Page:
Strike Image of the Week

August 26-September 1, 2013
While many historians have seen the Copper Country as a place that was hand's off to unions, in Community in Conflict, we found the exact opposite to be true. Between 1900 and 1913, there were over 33 unions that existed in the Copper Country. There was, however, a stark contrast between types of unions that were allowed. As this card shows, craft and trade unions, such as the Brotherhood of Locomotive Engineers, were staple parts of Copper Country labor relations. Industrial unions, such as the Western Federation of Miners, United Mine Workers of America, and the Industrial Workers of the World were not welcome because they organized mostly immigrant workers that were often left out of tradition union organizations. These industrial unions were also, the kinds of unions that would organize copper mines.
August 19-August 25, 2013
Workers at the Park Brewery in Hancock, Michigan. In the early months of the copper strike, workers at the Park Brewery were also on strike, and Western Federation of Miners media outlets were calling for solidarity with striking Park Brewery workers. 
August 12-August 18, 2013
Almost the entire Michigan National Guard--cavalry and artillery units--were in the Copper Country as well. Shipped up to the Copper Country by Gov. Woodbridge N. Ferris, the Guard was supposed to be a neutral keeper of law and order, but this proved to not be the case. Guard officers wined and dined with Copper Country mine management and were hardly partial in their treatment of Copper Country strikers.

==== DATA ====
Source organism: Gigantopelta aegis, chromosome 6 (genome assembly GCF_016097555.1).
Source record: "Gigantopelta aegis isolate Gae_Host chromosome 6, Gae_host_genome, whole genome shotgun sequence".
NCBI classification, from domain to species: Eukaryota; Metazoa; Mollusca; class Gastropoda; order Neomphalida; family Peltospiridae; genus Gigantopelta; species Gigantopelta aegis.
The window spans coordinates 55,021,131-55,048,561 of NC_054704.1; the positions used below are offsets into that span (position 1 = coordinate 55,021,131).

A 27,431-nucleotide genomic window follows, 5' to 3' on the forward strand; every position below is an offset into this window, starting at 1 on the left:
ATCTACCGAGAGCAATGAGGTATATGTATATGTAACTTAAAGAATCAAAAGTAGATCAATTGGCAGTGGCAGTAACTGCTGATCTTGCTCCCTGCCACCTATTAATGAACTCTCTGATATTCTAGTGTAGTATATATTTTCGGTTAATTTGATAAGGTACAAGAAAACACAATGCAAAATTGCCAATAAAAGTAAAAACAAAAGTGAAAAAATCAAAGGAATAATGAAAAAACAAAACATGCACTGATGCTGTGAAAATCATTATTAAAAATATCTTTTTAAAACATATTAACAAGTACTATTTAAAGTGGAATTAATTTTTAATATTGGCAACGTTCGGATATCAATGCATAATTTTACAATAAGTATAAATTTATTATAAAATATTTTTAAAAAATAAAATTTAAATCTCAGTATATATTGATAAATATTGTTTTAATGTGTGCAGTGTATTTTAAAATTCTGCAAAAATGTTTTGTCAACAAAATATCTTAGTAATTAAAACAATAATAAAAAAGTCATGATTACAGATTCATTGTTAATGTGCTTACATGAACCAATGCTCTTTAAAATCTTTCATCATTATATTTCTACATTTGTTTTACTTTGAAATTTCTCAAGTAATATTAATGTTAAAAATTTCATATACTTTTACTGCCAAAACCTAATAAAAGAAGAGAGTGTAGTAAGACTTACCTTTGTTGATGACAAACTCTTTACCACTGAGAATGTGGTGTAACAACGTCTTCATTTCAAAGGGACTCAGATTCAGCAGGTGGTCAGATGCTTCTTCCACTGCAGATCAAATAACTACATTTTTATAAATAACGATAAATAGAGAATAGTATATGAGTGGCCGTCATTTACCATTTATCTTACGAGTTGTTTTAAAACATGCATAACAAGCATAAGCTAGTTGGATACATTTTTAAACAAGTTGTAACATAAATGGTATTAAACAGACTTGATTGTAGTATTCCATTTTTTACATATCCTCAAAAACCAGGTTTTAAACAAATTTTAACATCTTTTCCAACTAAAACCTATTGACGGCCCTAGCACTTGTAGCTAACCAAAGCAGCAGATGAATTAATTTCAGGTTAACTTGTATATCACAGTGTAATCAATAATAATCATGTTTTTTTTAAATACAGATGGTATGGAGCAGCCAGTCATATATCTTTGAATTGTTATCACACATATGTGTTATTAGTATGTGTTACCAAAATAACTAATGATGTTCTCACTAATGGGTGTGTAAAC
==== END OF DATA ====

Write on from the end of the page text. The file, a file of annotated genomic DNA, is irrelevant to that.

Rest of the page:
August 5-August 11, 2013
Scabs were being brought in by a number of mining companies even before the strike began on July 23, 1913. The importation of "replacement" workers began as a trickle, but became a downright downpour by the Fall of 1913. Calumet and Hecla imported over 900 scab workers by late December of 1913. Most scabs came from Michigan or Illinois with many coming from Detroit and Chicago. Of any city, Chicago, was the largest place of origin for scabs making their way to the work in the C&H Mines. 

July 29-August 4, 2013
The miner's friend, Mary Harris "Mother" Jones, was even in Calumet. The feisty labor agitator was one of a number of celebrities that organized labor rolled out in the Copper Country to support the strike action. Mother Jones was an especially well-know and well-loved labor leader. She had been involved in efforts to organize coal miners in Appalachia and Colorado, and preached non-violence during the strike advising the Michigan copper mineworkers to keep their hands in their pockets where the mine owners couldn't get to them. 

July 22-July 28, 2013
Massive strikers parade through downtown Hancock. This image gives a good idea of the size of striking workers' parades, as these gatherings sometimes stretched for a mile or so, and consisted of thousands of workers and their family members. 

July 15-July 21, 2013

Almost 100 years ago the Copper Country was in the early stages of a tumultuous time. Copper Country streets were overfilling with people, passion, and for the nascent Western Federation of Miners locals, promise. The 1913-14 Strike did not just show up out of nowhere--it was the culmination of years of grassroots organizing, and this organization of area mineworkers resulted in impassioned union meetings and street parades, such as the one shown above in Calumet, Michigan. Already in June of 1913, there was a tense energy in Copper Country streets, and a seemingly unavoidable clash between Copper Country mine owners and the area's mineworkers was on the horizon.

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